thenextwave

America’s 2025

Posted in China, climate change, global, politics, reports, scenarios, trends by thenextwavefutures on 29 November, 2008

The National Intelligence Council’s four-yearly report to the incoming President is worth noting this time around because it appears to represent such a sharp shift in world view in such a short time. Suddenly, the “official” view of the world projected by the NIC, which fronts for America’s multiplicity of intelligence agencies, is projecting a world of energy scarcity and resource shortages along with challenges to America’s global  leadership. Such a sharp shift, in fact, that it makes you wonder if there’s a different “Phoenix” version which would have been pulled out of the drawer had McCain won the election.

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Refugees and climate change politics

Posted in climate change, global, migration, politics, reports, trends by thenextwavefutures on 2 July, 2008

A short post to note the latest UN refugee data (pdf), which shows a worldwide increase in 2007 of 3m – almost 10% -in the number of refugees forced from their home by conflict. It is a second successive increase after a period of decline. The UN describes the data as ‘unprecedented’, and says it will get worse. And according to the Commissioner climate change is now one of the significant sources of conflict: while this seems plausible, the report doesn’t address this issue, for reasons which are discussed below the fold. The report does, however, underline the extent to which refugees end up as a regional problem – in their own region.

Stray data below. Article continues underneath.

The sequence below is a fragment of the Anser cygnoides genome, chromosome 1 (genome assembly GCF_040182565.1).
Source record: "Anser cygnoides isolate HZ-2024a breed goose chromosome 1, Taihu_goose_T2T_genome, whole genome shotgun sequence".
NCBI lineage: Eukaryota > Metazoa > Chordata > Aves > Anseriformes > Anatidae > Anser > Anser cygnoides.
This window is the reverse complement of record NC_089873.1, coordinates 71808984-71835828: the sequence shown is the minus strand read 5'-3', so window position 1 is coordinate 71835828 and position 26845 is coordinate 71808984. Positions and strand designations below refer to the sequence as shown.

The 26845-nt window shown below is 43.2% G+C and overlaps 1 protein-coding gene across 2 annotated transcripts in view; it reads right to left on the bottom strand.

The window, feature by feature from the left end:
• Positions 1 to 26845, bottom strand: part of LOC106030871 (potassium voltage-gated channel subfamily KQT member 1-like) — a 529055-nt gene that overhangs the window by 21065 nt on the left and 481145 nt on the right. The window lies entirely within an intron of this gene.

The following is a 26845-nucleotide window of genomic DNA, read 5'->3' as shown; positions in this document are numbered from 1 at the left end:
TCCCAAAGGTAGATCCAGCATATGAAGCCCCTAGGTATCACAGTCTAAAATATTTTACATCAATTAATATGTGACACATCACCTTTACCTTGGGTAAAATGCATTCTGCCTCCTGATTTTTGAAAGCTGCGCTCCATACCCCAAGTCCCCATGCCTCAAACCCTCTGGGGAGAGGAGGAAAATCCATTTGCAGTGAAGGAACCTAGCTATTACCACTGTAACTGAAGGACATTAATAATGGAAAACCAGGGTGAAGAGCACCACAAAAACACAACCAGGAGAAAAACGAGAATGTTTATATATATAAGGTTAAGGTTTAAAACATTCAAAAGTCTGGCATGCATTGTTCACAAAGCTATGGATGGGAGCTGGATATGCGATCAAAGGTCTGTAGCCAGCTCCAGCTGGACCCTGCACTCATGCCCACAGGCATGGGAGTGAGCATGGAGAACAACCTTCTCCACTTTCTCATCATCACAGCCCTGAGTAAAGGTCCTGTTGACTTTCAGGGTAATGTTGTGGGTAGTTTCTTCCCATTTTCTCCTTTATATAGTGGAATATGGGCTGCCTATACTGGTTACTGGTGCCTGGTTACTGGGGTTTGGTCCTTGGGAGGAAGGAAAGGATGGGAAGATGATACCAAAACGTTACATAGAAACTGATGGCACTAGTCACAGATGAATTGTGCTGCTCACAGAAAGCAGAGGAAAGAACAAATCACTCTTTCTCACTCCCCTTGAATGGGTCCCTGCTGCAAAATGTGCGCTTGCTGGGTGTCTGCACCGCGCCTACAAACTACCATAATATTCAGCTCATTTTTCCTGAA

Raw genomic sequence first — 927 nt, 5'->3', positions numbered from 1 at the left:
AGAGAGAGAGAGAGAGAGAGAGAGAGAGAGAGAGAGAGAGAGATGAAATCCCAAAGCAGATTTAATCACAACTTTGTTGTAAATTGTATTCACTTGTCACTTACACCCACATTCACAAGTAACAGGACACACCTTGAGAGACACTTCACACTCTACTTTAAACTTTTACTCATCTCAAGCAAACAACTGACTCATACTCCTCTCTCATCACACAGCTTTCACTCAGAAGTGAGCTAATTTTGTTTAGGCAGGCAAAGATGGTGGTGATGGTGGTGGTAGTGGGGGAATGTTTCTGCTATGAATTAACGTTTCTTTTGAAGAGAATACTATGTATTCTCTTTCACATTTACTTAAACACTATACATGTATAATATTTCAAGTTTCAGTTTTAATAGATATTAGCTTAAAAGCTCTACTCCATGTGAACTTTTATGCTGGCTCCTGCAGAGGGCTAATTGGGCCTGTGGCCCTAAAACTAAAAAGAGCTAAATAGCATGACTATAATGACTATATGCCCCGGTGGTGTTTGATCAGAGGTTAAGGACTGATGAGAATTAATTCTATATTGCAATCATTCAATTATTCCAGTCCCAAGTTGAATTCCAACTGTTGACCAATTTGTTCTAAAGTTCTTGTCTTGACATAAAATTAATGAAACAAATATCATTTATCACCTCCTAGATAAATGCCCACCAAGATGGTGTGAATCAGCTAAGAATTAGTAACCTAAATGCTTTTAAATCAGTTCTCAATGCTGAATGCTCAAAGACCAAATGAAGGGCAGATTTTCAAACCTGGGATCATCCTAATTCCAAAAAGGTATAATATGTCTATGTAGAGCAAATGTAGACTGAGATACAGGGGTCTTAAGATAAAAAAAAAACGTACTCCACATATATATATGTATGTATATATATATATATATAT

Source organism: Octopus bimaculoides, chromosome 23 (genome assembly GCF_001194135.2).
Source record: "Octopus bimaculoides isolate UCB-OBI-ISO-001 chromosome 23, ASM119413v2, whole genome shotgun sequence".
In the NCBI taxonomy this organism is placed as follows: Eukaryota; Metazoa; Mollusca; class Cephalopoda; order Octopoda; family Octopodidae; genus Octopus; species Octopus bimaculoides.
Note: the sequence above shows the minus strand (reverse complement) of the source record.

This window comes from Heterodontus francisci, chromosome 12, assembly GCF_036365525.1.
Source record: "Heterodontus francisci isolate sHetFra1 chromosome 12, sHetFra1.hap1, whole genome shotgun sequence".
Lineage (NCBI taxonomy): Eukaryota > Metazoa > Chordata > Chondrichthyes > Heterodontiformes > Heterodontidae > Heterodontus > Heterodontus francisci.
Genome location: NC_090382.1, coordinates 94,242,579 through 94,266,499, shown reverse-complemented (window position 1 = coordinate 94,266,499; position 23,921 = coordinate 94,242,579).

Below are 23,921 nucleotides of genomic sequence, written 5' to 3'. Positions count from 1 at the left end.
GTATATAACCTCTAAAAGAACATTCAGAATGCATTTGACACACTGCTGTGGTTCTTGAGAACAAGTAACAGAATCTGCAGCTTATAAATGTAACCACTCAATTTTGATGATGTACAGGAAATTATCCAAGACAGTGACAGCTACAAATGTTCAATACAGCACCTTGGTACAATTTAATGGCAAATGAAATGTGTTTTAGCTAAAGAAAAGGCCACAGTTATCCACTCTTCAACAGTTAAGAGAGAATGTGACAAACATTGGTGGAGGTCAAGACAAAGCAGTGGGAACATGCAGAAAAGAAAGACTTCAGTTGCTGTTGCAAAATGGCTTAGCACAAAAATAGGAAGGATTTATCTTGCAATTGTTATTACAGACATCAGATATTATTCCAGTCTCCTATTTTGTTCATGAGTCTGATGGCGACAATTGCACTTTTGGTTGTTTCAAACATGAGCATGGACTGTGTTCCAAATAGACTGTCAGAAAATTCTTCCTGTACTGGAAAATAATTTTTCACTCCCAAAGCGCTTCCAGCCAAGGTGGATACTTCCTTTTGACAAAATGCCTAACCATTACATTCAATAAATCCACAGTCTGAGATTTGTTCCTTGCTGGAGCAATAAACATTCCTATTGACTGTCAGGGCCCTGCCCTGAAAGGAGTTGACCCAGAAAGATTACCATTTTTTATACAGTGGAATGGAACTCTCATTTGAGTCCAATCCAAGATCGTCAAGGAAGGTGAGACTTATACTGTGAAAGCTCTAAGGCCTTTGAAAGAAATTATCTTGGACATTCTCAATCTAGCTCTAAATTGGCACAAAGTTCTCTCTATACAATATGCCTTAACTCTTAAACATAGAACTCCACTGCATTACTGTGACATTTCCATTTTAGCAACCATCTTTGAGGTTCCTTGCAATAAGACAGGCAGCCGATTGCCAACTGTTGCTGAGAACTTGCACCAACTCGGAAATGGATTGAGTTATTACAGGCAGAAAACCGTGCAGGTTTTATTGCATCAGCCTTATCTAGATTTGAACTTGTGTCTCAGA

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Making the Transition locally